A lack of renewed funding could impact everything from booster shots to research into future variants.
Over the course of the COVID-19 pandemic, there have been many resources readily available to the general public: free COVID-19 tests, free COVID-19 vaccines, and free COVID-19 boosters, regardless of a person’s health insurance status.
Now, some aspects of America’s COVID response are in jeopardy, because Congress did not renew critical funding in the ballpark estimate of $22.5 billion, which was requested by the Biden Administration earlier this month.
Brookie Crawford, a public information officer for the Virginia Department of Health’s (VDH) Central Region, spoke to Dogwood about what the lack of funding could mean for the commonwealth.
“Our understanding is [that] this will cause providers to no longer be able to submit claims to the federal Uninsured Program for Testing, Treating, and Vaccine Administration. This change could disincentivize providers from providing these services to uninsured persons. This could increase burden on some patients and could strain the public health safety net. This change could result in inequities related to access to these types of prevention and care. This change may also leave patients with COVID-19 with no practical option to get medical care other than an emergency department where the patient must be seen,” Crawford said. “There could be downstream effects of this change, such as some patients progressing to more severe illness or more disease spread.”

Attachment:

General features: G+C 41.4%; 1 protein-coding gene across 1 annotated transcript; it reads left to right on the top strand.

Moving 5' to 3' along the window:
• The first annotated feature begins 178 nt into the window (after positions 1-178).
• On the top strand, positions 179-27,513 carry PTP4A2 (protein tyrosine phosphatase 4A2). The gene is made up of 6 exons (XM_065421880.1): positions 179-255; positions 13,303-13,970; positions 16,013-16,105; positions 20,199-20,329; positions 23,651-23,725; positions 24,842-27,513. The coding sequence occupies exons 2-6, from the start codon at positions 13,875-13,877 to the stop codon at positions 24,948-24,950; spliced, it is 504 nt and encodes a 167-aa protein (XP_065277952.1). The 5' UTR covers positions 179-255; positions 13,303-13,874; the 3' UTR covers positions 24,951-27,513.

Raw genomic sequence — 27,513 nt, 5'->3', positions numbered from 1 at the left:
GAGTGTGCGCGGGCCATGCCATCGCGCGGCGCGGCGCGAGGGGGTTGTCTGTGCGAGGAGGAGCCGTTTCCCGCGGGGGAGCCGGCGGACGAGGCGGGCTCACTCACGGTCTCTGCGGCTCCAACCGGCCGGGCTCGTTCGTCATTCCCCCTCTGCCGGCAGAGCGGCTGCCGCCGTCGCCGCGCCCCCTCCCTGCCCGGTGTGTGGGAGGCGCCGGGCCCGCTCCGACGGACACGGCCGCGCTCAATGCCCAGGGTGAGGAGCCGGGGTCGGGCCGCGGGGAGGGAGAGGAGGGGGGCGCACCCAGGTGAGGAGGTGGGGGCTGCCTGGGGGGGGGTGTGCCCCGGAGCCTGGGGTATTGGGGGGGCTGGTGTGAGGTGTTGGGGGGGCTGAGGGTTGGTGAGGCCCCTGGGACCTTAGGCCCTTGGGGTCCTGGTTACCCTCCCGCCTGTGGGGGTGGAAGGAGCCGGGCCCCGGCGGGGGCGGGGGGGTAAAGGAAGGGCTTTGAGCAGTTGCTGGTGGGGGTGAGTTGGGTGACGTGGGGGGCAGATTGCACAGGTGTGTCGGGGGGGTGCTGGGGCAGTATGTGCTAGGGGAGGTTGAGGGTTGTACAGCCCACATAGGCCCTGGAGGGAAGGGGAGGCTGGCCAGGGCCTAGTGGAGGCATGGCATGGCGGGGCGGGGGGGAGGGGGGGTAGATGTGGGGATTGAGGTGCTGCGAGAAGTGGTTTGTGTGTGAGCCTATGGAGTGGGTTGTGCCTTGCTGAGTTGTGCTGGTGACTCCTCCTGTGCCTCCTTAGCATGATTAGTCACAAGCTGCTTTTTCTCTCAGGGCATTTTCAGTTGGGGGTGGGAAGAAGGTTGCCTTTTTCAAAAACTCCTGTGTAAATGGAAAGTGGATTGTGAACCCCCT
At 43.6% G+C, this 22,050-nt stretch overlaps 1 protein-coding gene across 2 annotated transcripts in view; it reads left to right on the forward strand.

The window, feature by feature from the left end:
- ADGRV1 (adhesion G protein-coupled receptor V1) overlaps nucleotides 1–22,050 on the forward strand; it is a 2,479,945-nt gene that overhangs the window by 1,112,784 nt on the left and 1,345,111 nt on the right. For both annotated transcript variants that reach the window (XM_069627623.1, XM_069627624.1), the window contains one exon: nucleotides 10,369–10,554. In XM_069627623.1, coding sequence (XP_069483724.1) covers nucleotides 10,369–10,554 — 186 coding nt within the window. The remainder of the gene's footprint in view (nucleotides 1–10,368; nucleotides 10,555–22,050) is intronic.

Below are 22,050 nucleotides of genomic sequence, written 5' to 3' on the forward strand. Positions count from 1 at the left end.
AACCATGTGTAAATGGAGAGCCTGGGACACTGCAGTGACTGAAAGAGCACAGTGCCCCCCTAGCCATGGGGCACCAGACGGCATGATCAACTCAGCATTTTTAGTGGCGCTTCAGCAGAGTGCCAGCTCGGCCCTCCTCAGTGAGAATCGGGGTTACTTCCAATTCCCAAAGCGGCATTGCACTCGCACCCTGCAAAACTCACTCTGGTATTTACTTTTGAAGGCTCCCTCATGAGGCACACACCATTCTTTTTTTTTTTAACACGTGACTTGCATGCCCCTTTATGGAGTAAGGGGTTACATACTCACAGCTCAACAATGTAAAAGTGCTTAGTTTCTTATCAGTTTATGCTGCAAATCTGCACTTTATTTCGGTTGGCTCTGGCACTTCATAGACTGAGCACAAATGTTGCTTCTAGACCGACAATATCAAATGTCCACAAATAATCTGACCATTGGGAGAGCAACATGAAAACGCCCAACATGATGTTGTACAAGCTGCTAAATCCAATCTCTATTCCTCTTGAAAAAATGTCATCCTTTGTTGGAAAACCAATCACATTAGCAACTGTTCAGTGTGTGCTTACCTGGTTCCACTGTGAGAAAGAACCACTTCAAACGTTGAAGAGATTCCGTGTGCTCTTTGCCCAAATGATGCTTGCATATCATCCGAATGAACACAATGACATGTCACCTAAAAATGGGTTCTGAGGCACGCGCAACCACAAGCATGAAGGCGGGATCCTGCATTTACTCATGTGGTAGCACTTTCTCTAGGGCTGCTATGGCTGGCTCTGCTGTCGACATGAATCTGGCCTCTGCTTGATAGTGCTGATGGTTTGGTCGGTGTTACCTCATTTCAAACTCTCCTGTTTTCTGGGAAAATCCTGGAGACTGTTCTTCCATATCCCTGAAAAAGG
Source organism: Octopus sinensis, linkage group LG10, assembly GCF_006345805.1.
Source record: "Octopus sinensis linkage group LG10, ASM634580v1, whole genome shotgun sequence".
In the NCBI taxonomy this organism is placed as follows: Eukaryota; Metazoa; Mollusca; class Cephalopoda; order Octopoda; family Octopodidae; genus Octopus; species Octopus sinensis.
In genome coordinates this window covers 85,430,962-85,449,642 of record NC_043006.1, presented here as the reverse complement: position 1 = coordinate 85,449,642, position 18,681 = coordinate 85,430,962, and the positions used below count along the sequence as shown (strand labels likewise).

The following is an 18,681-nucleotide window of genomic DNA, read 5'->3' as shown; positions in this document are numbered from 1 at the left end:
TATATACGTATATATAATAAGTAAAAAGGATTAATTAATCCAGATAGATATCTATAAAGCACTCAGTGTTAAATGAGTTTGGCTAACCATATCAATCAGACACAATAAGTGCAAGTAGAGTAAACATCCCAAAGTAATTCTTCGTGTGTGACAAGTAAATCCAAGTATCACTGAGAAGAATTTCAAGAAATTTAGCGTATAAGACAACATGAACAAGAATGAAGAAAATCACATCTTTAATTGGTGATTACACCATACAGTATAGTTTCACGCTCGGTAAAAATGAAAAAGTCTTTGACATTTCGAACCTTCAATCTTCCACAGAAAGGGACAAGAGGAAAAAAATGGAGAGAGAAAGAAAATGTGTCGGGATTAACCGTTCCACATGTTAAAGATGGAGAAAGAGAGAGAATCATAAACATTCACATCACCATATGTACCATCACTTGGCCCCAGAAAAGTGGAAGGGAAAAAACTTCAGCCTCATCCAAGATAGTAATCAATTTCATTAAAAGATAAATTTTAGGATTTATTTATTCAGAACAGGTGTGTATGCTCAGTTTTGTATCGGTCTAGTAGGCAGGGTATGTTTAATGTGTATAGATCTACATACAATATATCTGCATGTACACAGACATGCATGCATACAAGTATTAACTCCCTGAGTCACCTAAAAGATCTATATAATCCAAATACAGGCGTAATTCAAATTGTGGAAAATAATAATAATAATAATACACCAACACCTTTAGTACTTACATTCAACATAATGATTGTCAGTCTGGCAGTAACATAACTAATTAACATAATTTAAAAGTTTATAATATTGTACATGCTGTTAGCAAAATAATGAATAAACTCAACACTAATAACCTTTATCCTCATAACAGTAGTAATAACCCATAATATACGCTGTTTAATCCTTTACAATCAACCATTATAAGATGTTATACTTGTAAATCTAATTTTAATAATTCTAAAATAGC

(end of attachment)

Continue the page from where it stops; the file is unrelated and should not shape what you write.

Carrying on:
On March 23, the White House COVID-19 Response Team, along with public health officials, held a press conference centered around the ongoing pandemic. There, Xavier Becerra, Secretary of the Department of Health and Human Services, and Jeff Zients, White House Coronavirus Response Coordinator, doubled down on the impact the lack of renewed funding could have on the country.
The effects are already taking place, and here’s what’s already happened:
- The fund Congress established to reimburse doctors and other medical providers for COVID care for uninsured Americans stopped accepting new provider claims for testing and treatment services on March 22
- The US canceled a purchase of additional monoclonal antibody treatments scheduled for March 25
- State shipments of monoclonal antibody treatments reduced by 35% as of March 23
On April 5, the Health Resources and Services Administration (HRSA) COVID-19 Coverage Assistance Fund will stop accepting new claims for vaccination services “due to a lack of sufficient funds,” according to the agency’s website. That means healthcare providers who grant those services to their patients will no longer receive reimbursement payments for those actions through the fund.